RISC v CISC: An Age Old Debate #ARM @medium

Medium discusses a debate from the 1980s: are complex instruction sets superior over reduced instruction set processors?

RISC chips are huge today, but it is fun to recall the *huge* debate in deep academic tech circles over the arrival of RISC chips. In the early 1980s the Intel 8086 began to dominate with the PC. Chips were mostly modeled on the the basic microprocessor model. What was next?

Because most commercial programming happened in assembly language, a basic evolution of instruction sets was to move “high level operations” to the silicon. These “Complex Instruction Set Chips” or CISC was the dominant force as governed by Moore’s Law. Then came Intel 80286.

Some in Academia, particularly up 101 a bit at Berkeley & Stanford. There they began to question putting all this complexity in Si. That required a lot of complex engineering and really complicated compilers. What if compilers could make faster code with simpler instructions?

This became known as “Reduced Instruction Set Computing” or RISC. It was quite counter-intuitive and def ran up against Intel. The raging debate was RISC v CISC.

Articles in Byte, a preeminent magazine at the time, discussed the issue.

RISC v. CISC continued literally for decades. RISC turned into ARM and the whole world of billions of embedded chips. The economics and customization enabled by the business model worked well for devices that could not carry royalties. Then came phones! Then the iPod!

Read the details in the insightful article here.


Join Adafruit on Mastodon

Adafruit is on Mastodon, join in! adafruit.com/mastodon

Stop breadboarding and soldering – start making immediately! Adafruit’s Circuit Playground is jam-packed with LEDs, sensors, buttons, alligator clip pads and more. Build projects with Circuit Playground in a few minutes with the drag-and-drop MakeCode programming site, learn computer science using the CS Discoveries class on code.org, jump into CircuitPython to learn Python and hardware together, TinyGO, or even use the Arduino IDE. Circuit Playground Express is the newest and best Circuit Playground board, with support for CircuitPython, MakeCode, and Arduino. It has a powerful processor, 10 NeoPixels, mini speaker, InfraRed receive and transmit, two buttons, a switch, 14 alligator clip pads, and lots of sensors: capacitive touch, IR proximity, temperature, light, motion and sound. A whole wide world of electronics and coding is waiting for you, and it fits in the palm of your hand.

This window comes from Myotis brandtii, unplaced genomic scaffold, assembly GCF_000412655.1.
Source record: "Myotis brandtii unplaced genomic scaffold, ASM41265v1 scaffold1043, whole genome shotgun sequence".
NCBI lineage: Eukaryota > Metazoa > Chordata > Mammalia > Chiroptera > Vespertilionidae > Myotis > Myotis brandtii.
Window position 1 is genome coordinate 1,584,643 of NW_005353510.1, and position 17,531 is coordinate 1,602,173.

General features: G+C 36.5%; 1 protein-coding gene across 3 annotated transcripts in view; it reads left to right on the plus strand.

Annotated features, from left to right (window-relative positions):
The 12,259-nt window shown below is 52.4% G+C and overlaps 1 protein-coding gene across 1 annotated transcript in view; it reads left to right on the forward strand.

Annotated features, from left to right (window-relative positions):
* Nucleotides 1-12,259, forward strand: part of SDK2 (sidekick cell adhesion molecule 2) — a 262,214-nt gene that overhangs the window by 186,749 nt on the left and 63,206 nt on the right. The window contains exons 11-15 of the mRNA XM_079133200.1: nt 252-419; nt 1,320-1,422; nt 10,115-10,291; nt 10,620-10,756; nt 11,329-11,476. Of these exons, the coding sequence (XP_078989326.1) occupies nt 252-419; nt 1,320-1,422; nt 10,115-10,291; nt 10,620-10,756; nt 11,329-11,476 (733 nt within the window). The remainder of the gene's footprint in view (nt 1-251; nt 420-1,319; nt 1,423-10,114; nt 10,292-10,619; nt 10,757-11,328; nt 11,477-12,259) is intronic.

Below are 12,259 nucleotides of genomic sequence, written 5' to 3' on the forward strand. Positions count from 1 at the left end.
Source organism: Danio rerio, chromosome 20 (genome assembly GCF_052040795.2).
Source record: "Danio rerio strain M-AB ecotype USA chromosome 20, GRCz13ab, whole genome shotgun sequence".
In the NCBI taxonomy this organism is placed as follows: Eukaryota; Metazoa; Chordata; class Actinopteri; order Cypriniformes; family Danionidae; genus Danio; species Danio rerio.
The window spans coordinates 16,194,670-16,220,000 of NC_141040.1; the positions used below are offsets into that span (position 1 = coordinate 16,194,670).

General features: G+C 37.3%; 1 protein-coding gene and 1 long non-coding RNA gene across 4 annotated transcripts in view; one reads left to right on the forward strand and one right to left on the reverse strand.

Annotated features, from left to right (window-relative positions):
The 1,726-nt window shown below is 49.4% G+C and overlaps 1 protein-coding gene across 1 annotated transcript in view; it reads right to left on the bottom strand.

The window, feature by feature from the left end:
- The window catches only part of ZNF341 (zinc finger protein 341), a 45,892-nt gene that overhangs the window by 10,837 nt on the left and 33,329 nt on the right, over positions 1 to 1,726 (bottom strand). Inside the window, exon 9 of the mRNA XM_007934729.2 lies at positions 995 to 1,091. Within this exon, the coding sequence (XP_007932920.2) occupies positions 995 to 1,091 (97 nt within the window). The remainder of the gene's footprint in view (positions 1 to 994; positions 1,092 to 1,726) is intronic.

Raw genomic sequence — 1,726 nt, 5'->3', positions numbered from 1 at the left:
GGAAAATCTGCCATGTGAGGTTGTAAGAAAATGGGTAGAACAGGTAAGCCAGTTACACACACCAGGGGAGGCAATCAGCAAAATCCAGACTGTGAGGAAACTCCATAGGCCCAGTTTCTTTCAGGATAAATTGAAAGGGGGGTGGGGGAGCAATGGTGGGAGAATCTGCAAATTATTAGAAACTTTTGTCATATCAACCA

Have an amazing project to share? The Electronics Show and Tell is every Wednesday at 7pm ET! To join, head over to YouTube and check out the show’s live chat – we’ll post the link there.

Join us every Wednesday night at 8pm ET for Ask an Engineer!

Join over 36,000+ makers on Adafruit’s Discord channels and be part of the community! http://adafru.it/discord

CircuitPython – The easiest way to program microcontrollers – CircuitPython.org


Maker Business — Chip inventories rise as demand falls

Wearables — Go insane with a membrane (button or keypad)

Electronics — Shift away from basic arithmetic

Python for Microcontrollers — Python on Microcontrollers Newsletter: CircuitPython 8.0 RC 1 Out, Board Guides, and Much More! #CircuitPython #Python @ThePSF @micropython @Raspberry_Pi

Adafruit IoT Monthly — Cat Doorbell, Deep Algae Bloom Detector, and more!

Microsoft MakeCode — MakeCode Thank You!

EYE on NPI — Maxim’s Himalaya uSLIC Step-Down Power Module #EyeOnNPI @maximintegrated @digikey

New Products – Adafruit Industries – Makers, hackers, artists, designers and engineers! — New Products 02/01/23 Featuring Adafruit Floppy FeatherWing with 34-Pin IDC Connector!

Get the only spam-free daily newsletter about wearables, running a "maker business", electronic tips and more! Subscribe at AdafruitDaily.com !



No Comments

No comments yet.

Sorry, the comment form is closed at this time.